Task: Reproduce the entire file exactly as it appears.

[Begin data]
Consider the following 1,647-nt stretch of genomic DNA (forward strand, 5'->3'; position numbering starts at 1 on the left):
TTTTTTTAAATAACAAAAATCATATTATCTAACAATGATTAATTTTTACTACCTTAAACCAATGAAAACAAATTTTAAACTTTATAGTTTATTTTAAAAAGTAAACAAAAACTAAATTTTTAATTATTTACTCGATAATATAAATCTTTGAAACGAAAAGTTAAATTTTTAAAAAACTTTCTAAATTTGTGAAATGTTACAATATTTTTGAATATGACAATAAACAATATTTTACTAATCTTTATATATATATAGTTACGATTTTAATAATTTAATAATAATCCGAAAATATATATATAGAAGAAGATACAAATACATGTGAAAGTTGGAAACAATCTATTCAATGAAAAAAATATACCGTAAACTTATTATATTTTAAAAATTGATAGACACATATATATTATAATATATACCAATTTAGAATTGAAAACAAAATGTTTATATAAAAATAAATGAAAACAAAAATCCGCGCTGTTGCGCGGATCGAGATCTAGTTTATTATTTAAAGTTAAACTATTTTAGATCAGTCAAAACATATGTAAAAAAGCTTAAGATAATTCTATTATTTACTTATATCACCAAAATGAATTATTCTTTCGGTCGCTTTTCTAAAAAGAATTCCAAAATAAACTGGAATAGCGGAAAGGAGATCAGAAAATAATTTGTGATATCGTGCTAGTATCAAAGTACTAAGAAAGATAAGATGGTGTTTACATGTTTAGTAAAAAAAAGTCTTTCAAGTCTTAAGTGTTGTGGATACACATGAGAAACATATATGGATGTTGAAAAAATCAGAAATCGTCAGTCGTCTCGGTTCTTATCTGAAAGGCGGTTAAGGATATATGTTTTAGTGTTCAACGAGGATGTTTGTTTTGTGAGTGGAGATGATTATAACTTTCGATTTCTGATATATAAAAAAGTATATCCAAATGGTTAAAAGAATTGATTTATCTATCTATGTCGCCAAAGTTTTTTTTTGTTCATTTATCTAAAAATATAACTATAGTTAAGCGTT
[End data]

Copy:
Consider the following 1,647-nt stretch of genomic DNA (forward strand, 5'->3'; position numbering starts at 1 on the left):
TTTTTTTAAATAACAAAAATCATATTATCTAACAATGATTAATTTTTACTACCTTAAACCAATGAAAACAAATTTTAAACTTTATAGTTTATTTTAAAAAGTAAACAAAAACTAAATTTTTAATTATTTACTCGATAATATAAATCTTTGAAACGAAAAGTTAAATTTTTAAAAAACTTTCTAAATTTGTGAAATGTTACAATATTTTTGAATATGACAATAAACAATATTTTACTAATCTTTATATATATATAGTTACGATTTTAATAATTTAATAATAATCCGAAAATATATATATAGAAGAAGATACAAATACATGTGAAAGTTGGAAACAATCTATTCAATGAAAAAAATATACCGTAAACTTATTATATTTTAAAAATTGATAGACACATATATATTATAATATATACCAATTTAGAATTGAAAACAAAATGTTTATATAAAAATAAATGAAAACAAAAATCCGCGCTGTTGCGCGGATCGAGATCTAGTTTATTATTTAAAGTTAAACTATTTTAGATCAGTCAAAACATATGTAAAAAAGCTTAAGATAATTCTATTATTTACTTATATCACCAAAATGAATTATTCTTTCGGTCGCTTTTCTAAAAAGAATTCCAAAATAAACTGGAATAGCGGAAAGGAGATCAGAAAATAATTTGTGATATCGTGCTAGTATCAAAGTACTAAGAAAGATAAGATGGTGTTTACATGTTTAGTAAAAAAAAGTCTTTCAAGTCTTAAGTGTTGTGGATACACATGAGAAACATATATGGATGTTGAAAAAATCAGAAATCGTCAGTCGTCTCGGTTCTTATCTGAAAGGCGGTTAAGGATATATGTTTTAGTGTTCAACGAGGATGTTTGTTTTGTGAGTGGAGATGATTATAACTTTCGATTTCTGATATATAAAAAAGTATATCCAAATGGTTAAAAGAATTGATTTATCTATCTATGTCGCCAAAGTTTTTTTTTGTTCATTTATCTAAAAATATAACTATAGTTAAGCGTT